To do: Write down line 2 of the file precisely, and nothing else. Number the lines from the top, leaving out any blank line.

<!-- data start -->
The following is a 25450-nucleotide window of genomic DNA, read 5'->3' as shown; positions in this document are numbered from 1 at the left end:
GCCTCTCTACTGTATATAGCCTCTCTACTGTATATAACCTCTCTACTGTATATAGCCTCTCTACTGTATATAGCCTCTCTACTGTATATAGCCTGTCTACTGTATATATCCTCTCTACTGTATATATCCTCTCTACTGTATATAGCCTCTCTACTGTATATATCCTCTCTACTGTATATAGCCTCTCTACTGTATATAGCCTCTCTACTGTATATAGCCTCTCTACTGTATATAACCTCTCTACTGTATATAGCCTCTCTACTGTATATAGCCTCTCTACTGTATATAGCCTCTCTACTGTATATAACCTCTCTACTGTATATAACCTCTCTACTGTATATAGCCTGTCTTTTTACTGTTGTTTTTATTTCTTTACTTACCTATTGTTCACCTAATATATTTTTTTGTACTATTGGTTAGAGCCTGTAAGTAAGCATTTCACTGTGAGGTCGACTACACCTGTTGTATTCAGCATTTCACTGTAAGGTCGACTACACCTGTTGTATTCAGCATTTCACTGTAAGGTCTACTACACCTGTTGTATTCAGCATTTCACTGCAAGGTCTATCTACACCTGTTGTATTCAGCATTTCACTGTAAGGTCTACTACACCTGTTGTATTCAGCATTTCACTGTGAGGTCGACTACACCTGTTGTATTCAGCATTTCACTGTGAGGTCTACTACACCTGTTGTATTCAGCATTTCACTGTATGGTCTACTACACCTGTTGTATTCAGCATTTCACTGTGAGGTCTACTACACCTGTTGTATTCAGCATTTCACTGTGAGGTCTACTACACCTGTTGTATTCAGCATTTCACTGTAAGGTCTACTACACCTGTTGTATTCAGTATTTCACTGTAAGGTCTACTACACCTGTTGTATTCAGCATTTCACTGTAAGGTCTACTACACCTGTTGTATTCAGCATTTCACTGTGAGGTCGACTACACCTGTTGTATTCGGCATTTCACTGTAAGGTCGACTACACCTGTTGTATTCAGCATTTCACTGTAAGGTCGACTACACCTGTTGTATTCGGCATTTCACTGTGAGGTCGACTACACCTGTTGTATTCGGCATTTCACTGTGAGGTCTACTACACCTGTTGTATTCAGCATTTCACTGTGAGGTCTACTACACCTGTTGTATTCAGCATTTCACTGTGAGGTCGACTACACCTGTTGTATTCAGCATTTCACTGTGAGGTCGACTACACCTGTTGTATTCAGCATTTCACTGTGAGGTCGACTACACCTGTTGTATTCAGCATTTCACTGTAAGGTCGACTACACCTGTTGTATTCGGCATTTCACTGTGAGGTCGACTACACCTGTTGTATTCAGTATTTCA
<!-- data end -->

GCCTCTCTACTGTATATAGCCTCTCTACTGTATATAACCTCTCTACTGTATATAGCCTCTCTACTGTATATAGCCTCTCTACTGTATATAGCCTGTCTACTGTATATATCCTCTCTACTGTATATATCCTCTCTACTGTATATAGCCTCTCTACTGTATATATCCTCTCTACTGTATATAGCCTCTCTACTGTATATAGCCTCTCTACTGTATATAGCCTCTCTACTGTATATAACCTCTCTACTGTATATAGCCTCTCTACTGTATATAGCCTCTCTACTGTATATAGCCTCTCTACTGTATATAACCTCTCTACTGTATATAACCTCTCTACTGTATATAGCCTGTCTTTTTACTGTTGTTTTTATTTCTTTACTTACCTATTGTTCACCTAATATATTTTTTTGTACTATTGGTTAGAGCCTGTAAGTAAGCATTTCACTGTGAGGTCGACTACACCTGTTGTATTCAGCATTTCACTGTAAGGTCGACTACACCTGTTGTATTCAGCATTTCACTGTAAGGTCTACTACACCTGTTGTATTCAGCATTTCACTGCAAGGTCTATCTACACCTGTTGTATTCAGCATTTCACTGTAAGGTCTACTACACCTGTTGTATTCAGCATTTCACTGTGAGGTCGACTACACCTGTTGTATTCAGCATTTCACTGTGAGGTCTACTACACCTGTTGTATTCAGCATTTCACTGTATGGTCTACTACACCTGTTGTATTCAGCATTTCACTGTGAGGTCTACTACACCTGTTGTATTCAGCATTTCACTGTGAGGTCTACTACACCTGTTGTATTCAGCATTTCACTGTAAGGTCTACTACACCTGTTGTATTCAGTATTTCACTGTAAGGTCTACTACACCTGTTGTATTCAGCATTTCACTGTAAGGTCTACTACACCTGTTGTATTCAGCATTTCACTGTGAGGTCGACTACACCTGTTGTATTCGGCATTTCACTGTAAGGTCGACTACACCTGTTGTATTCAGCATTTCACTGTAAGGTCGACTACACCTGTTGTATTCGGCATTTCACTGTGAGGTCGACTACACCTGTTGTATTCGGCATTTCACTGTGAGGTCTACTACACCTGTTGTATTCAGCATTTCACTGTGAGGTCTACTACACCTGTTGTATTCAGCATTTCACTGTGAGGTCGACTACACCTGTTGTATTCAGCATTTCACTGTGAGGTCGACTACACCTGTTGTATTCAGCATTTCACTGTGAGGTCGACTACACCTGTTGTATTCAGCATTTCACTGTAAGGTCGACTACACCTGTTGTATTCGGCATTTCACTGTGAGGTCGACTACACCTGTTGTATTCAGTATTTCA